The Minnesota Service Cooperatives:
- Identify and analyze service opportunities and needs for our members.
- Provide advice to state policy makers on the needs, priorities, and system of accountability for local education programs and other governmental agencies.
- Present and serve exclusively the participating Service Cooperatives and their members interests.
- Facilitate interagency collaboration in the delivery of programs. Promote development of services and programs to children and members, among state and local education and general government agencies.
- Develop policy to fit service needs and issues. Anticipate future trends in the needs of members and help develop policies and services to accommodate the needs and issues. Bring staff expertise to bear on major issues and problems.
- Utilize the program and technical expertise of Service Cooperative personnel through collaboration and cooperation.
- Continue the support and development of Regional Service Cooperative staff. Encourage internal staff development in recruitment, orientation, training, and in new techniques.
- Provide support for the successful operations of each Service Cooperative through regional service delivery.
- Encourage Program Delivery. Members may work together to provide collaborative programs or services to their members, in accordance with their enabling statue, M.S. 123A.21, subd. 7.
- Act as a Liaison. Encourage, support and foster effective working relationships with national and state organizations including the Legislative, Executive and Administrative bodies.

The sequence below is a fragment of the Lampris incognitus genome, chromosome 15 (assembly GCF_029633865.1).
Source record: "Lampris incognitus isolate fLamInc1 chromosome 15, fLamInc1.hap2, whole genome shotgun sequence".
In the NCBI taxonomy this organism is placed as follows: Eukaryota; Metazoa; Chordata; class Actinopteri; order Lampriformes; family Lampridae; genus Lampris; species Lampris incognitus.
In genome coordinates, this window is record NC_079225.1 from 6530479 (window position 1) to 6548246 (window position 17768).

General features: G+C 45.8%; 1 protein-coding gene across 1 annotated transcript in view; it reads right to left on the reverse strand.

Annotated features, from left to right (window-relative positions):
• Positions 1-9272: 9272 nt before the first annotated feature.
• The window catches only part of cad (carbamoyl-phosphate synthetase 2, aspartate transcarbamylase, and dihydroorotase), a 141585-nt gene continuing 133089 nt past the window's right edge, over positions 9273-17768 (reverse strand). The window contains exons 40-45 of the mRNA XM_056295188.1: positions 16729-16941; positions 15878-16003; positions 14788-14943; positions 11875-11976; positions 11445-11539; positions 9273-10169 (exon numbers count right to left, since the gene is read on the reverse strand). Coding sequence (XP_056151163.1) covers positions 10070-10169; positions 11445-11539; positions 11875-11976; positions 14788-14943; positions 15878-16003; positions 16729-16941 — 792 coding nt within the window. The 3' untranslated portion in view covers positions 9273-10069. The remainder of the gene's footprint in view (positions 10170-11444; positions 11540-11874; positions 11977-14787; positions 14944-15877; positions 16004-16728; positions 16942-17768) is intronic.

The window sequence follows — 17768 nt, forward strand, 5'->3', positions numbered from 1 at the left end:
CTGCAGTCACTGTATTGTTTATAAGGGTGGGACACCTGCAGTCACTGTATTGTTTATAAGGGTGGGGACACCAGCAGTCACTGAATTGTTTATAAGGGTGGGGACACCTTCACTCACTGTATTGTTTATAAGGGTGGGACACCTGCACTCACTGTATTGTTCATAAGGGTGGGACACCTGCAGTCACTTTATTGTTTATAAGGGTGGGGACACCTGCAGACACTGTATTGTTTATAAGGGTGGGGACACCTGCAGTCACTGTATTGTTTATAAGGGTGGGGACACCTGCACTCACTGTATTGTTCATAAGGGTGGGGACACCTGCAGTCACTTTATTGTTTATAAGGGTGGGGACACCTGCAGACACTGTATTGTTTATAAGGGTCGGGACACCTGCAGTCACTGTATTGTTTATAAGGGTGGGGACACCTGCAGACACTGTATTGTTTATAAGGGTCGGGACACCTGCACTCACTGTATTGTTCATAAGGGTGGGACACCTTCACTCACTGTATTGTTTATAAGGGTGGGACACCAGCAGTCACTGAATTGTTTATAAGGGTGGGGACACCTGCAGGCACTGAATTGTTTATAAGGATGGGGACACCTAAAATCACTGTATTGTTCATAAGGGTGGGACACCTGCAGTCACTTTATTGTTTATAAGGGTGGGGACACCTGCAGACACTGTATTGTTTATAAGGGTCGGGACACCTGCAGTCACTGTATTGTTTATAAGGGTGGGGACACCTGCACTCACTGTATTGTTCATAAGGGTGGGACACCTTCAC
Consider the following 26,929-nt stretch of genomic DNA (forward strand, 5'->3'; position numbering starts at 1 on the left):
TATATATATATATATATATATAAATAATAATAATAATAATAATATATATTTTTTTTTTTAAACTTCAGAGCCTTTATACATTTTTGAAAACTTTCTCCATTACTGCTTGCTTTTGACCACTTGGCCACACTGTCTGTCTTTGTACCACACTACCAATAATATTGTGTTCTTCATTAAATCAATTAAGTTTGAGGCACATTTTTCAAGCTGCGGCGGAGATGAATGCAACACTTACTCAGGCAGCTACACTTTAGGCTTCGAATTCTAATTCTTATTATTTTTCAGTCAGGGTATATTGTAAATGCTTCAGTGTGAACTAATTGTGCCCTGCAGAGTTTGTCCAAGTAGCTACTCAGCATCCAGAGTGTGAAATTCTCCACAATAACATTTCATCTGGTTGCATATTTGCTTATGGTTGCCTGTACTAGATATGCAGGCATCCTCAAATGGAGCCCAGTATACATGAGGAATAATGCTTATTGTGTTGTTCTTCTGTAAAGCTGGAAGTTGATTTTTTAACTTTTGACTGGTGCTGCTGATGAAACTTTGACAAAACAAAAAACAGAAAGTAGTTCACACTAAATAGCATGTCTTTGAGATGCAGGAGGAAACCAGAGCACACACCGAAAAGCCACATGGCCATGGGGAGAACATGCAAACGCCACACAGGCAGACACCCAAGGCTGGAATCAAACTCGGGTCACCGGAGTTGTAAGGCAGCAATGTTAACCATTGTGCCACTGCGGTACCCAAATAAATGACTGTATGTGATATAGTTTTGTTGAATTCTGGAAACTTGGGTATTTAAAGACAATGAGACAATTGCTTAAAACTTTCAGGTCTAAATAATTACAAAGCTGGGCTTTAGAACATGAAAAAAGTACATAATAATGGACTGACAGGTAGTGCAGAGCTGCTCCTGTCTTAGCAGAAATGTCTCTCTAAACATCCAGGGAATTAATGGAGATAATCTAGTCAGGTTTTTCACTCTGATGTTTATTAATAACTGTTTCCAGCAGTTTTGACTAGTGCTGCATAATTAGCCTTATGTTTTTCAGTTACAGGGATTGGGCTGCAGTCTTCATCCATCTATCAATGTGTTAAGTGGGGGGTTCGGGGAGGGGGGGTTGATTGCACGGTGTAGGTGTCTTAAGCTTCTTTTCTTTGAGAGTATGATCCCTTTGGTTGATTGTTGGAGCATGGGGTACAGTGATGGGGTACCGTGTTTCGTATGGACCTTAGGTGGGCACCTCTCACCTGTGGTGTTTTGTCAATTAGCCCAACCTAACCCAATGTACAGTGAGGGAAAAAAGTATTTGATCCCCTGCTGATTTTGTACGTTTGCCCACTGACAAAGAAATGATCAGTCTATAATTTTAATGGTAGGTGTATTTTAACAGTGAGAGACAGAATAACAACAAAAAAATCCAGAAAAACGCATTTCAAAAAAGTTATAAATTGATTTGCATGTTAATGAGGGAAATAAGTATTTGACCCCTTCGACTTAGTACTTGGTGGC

The History of MSC
Since 1967, Minnesota school districts have been participating in formalized cooperative efforts. The concept of cooperative educational programs and services spread rapidly as educational costs escalated and the need for more efficient uses of resources became imperative. During the 1967-68 school year, school districts in several regions of the state formed Educational Research and Development Councils (ERDCs) to meet common needs in a cost efficient manner. These ERDCs were funded through federal ESEA, TITLE III Funds.State Legislation was introduced in 1971 and again in 1973 which would have established a system of Minnesota Educational Service Area (MESAs) to serve as vehicles for providing and promoting educational cooperation among school districts throughout the state. While neither of these efforts were successful, the 1973 Legislature did authorize the establishment of one pilot Educational Service Area (ESA) in southwest and west central Minnesota. This unit was created to "assist in meeting specific educational needs of children and participating school districts." Further, the ESA was to "supplement the educational programs of local school districts in areas of specific needs or areas of low incidence of pupils and enrollments."In 1975 legislation was again introduced to establish regional cooperative units. Despite a unanimous affirmative in both houses of the legislature, the bill failed passage on a technicality. Finally, in February 1976, a bill was enacted to authorize establishment of nine regional units to be called Educational Cooperative Service Units (ECSUs, pronounced "X-sue").In 1995 the Minnesota Legislature passed a bill that would change the name of the Educational Cooperative Service Units to Service Cooperatives (SCs). The purpose of this change was to better clarify and encourage an expanded customer base due to 1992 legislation.December 2001, as governmental units of the State of MN, five SC's created the Minnesota Service Agency. This agency is made pursuant to the Joint Exercise of Powers Act, Minnesota Statue 471.59 and, Minnesota Statute 123A.21, Subd. 11.The purpose of the Joint Powers is to provide for the creation and operation of an organization known as the The Minnesota Service Cooperatives, through which the parties may jointly and cooperatively provide various programs and services for their members.